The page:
Giving an important boost to the local art industry, Government has recently purchased five pieces of art earmarked as particularly outstanding contemporary works, all produced by local artists, Wray Banker, Horacio Esteban, Al Ebanks, Aston Ebanks and Brandon Saunders. The pieces, chosen by the National Gallery’s Collection & Exhibitions Committee, headed by Chairperson Susan A. Olde, are now housed in the National Gallery of the Cayman Islands’ permanent collection.
At a special reception held last week to mark the occasion, the National Gallery played host to the five artists, their families and friends, National Gallery supporters and representatives and the Government officials who made it happen.
Spearheaded by Dwayne Seymour, Minister for Health, Environment, Culture and Housing, the donation to purchase the artwork came about from an initial Gallery visit by the Minister last year.
At the reception, he outlined why he felt it was important to commit to enhancing Cayman’s art industry.
“When I first became Culture Minister one of my first stops was at the National Gallery for a tour, where I met the Gallery’s Director, Natalie Urquhart,” Minister Seymour said. “I was so impressed by her passion for what she does that I asked her whether there was one thing I could do to make a difference, and she requested assistance with buying art created by local artists to help expand the permanent collection. I was determined to find the funding and despite time constraints and no budget we managed to find the funding in the end.”
Minister Seymour said that investing in local art was actually a “double whammy win” because local artists would receive support from the purchase while the National Gallery in turn could enhance its permanent collection, providing a broader show of work for people to enjoy in perpetuity.
“I think it’s really important that we see this artwork displayed in a public place,” Minister Seymour confirmed. “I think it’s a great motivation to young people and reinforces the fact that the art industry is alive and well.”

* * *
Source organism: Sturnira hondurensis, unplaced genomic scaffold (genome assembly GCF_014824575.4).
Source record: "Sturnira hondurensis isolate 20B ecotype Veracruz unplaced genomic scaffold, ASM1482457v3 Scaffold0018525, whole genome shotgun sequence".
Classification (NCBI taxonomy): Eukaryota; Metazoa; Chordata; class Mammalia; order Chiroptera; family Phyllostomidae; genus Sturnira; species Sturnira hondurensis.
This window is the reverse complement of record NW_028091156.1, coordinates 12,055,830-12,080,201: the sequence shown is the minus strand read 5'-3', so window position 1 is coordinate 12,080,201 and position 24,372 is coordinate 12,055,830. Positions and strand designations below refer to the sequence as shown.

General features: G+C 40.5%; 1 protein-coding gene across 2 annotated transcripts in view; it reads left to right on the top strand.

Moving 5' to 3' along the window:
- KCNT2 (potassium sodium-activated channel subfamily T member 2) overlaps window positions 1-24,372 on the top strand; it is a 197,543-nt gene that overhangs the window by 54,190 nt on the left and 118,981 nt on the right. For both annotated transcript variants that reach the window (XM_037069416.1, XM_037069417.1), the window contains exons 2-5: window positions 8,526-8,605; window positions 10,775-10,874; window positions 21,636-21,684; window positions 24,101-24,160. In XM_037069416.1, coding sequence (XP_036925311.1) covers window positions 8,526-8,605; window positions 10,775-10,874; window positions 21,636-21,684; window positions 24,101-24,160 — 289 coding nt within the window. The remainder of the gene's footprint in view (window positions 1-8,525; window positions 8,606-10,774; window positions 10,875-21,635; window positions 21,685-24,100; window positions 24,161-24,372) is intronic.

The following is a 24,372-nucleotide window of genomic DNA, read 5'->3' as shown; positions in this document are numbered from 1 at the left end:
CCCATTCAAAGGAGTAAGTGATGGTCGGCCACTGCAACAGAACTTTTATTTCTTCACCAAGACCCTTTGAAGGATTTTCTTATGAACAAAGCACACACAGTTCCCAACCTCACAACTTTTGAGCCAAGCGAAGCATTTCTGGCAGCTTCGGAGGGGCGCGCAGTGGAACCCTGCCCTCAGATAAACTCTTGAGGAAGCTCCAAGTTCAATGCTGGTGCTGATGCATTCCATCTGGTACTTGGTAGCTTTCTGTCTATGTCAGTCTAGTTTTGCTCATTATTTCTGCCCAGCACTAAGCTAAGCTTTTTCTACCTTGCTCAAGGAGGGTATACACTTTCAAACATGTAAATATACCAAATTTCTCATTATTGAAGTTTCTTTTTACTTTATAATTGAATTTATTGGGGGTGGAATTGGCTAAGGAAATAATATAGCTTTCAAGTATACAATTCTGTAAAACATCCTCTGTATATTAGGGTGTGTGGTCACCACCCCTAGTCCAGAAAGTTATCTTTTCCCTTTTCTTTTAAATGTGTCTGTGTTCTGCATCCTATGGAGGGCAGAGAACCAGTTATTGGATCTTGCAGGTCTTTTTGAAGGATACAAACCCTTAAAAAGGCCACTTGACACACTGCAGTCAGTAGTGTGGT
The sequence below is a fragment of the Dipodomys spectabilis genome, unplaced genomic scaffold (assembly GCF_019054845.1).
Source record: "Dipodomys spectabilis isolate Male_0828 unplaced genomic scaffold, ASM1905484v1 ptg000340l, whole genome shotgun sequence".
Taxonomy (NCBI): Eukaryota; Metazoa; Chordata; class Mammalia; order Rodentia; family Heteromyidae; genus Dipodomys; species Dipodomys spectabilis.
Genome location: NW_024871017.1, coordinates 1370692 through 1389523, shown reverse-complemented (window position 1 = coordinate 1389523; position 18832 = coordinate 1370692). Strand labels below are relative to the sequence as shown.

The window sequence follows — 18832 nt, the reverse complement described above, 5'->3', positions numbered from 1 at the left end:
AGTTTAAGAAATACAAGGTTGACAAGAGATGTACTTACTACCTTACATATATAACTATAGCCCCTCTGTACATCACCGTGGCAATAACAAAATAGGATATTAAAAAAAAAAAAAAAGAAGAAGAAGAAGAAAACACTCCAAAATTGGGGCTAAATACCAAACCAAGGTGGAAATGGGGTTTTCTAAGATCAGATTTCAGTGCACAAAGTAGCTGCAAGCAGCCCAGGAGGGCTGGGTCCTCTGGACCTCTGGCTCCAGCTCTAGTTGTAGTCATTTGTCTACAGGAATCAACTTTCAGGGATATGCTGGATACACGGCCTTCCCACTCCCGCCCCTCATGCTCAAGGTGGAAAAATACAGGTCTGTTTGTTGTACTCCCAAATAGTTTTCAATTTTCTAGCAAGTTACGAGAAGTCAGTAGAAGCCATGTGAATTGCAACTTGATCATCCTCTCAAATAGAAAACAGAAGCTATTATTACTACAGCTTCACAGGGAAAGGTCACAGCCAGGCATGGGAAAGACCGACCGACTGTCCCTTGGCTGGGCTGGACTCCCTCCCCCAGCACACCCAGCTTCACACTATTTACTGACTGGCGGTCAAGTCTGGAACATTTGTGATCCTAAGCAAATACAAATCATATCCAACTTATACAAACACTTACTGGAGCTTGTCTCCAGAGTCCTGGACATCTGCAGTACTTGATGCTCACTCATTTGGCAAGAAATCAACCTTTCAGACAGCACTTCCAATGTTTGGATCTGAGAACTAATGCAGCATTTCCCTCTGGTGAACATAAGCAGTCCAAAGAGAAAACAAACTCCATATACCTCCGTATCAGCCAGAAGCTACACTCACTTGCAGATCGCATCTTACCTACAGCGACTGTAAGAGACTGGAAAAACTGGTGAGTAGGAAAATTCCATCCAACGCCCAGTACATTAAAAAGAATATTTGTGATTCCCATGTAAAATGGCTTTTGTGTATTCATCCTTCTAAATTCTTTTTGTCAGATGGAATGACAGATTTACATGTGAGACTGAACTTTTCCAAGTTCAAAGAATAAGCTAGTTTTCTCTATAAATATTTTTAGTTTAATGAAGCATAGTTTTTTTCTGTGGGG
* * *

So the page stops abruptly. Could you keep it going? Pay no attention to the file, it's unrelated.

Mrs Urquhart was sincerely grateful to the Ministry for their support and thrilled that the permanent collection has been able to expand in this way.
“At the National Gallery one of our priorities has been to expand the permanent collection because it tells the story of the Cayman Islands and who we are,” she confirmed, adding that she was particularly pleased that the five artworks chosen were all contemporary pieces, an area of local artwork that she has been specifically seeking to grow.
“The works of the five artists will stand the test of time and help our young people understand their culture and where they are from,” she said.
Brandon Saunders is the youngest artist to have his work displayed in the permanent collection, at just 18. He attends St Ignatius High School and hopes to study either fine art or graphics communications at university in the UK in September. His piece is entitled ‘Osiris’ and is a bewitching use of digital photography, blending the face of a model with a conch shell.
“The piece was actually part of a series that I worked on for my AS Art,” Brandon explained. “I was inspired by the sea life because of Cayman’s great relationship with the sea and I wanted to reflect that relationship. The other pieces depict the bottom of the sea and the middle of the ocean and Osiris is a reflection of the surface, the shoreline and what attracts tourists to Cayman.”